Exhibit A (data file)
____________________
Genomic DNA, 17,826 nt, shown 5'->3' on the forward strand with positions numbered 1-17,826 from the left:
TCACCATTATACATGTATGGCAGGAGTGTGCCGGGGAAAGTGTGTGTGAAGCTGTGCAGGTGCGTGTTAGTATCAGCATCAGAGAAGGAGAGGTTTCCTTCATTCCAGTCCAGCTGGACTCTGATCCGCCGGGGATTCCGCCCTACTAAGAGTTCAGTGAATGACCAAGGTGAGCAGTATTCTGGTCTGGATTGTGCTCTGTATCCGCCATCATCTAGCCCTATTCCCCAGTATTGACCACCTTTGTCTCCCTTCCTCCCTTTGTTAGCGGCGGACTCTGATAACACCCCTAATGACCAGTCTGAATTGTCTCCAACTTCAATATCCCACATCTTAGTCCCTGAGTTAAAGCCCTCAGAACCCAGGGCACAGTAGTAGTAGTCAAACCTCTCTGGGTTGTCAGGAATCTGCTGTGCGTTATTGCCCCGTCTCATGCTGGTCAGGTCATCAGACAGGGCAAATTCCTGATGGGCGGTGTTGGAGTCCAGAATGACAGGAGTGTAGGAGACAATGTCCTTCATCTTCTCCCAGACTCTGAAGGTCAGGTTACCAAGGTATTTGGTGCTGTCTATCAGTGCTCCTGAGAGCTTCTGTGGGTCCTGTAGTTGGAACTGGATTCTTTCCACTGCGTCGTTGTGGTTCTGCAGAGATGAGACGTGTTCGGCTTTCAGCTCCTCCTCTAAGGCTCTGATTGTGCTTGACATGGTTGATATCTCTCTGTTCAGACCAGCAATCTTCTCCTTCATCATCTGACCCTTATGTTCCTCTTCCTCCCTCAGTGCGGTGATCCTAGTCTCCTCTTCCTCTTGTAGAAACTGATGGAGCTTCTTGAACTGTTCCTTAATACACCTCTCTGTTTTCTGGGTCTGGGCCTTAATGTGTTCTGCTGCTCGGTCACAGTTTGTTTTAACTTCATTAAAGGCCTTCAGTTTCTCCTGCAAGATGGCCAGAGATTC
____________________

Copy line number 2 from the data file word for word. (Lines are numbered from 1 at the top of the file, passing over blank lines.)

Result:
TCACCATTATACATGTATGGCAGGAGTGTGCCGGGGAAAGTGTGTGTGAAGCTGTGCAGGTGCGTGTTAGTATCAGCATCAGAGAAGGAGAGGTTTCCTTCATTCCAGTCCAGCTGGACTCTGATCCGCCGGGGATTCCGCCCTACTAAGAGTTCAGTGAATGACCAAGGTGAGCAGTATTCTGGTCTGGATTGTGCTCTGTATCCGCCATCATCTAGCCCTATTCCCCAGTATTGACCACCTTTGTCTCCCTTCCTCCCTTTGTTAGCGGCGGACTCTGATAACACCCCTAATGACCAGTCTGAATTGTCTCCAACTTCAATATCCCACATCTTAGTCCCTGAGTTAAAGCCCTCAGAACCCAGGGCACAGTAGTAGTAGTCAAACCTCTCTGGGTTGTCAGGAATCTGCTGTGCGTTATTGCCCCGTCTCATGCTGGTCAGGTCATCAGACAGGGCAAATTCCTGATGGGCGGTGTTGGAGTCCAGAATGACAGGAGTGTAGGAGACAATGTCCTTCATCTTCTCCCAGACTCTGAAGGTCAGGTTACCAAGGTATTTGGTGCTGTCTATCAGTGCTCCTGAGAGCTTCTGTGGGTCCTGTAGTTGGAACTGGATTCTTTCCACTGCGTCGTTGTGGTTCTGCAGAGATGAGACGTGTTCGGCTTTCAGCTCCTCCTCTAAGGCTCTGATTGTGCTTGACATGGTTGATATCTCTCTGTTCAGACCAGCAATCTTCTCCTTCATCATCTGACCCTTATGTTCCTCTTCCTCCCTCAGTGCGGTGATCCTAGTCTCCTCTTCCTCTTGTAGAAACTGATGGAGCTTCTTGAACTGTTCCTTAATACACCTCTCTGTTTTCTGGGTCTGGGCCTTAATGTGTTCTGCTGCTCGGTCACAGTTTGTTTTAACTTCATTAAAGGCCTTCAGTTTCTCCTGCAAGATGGCCAGAGATTC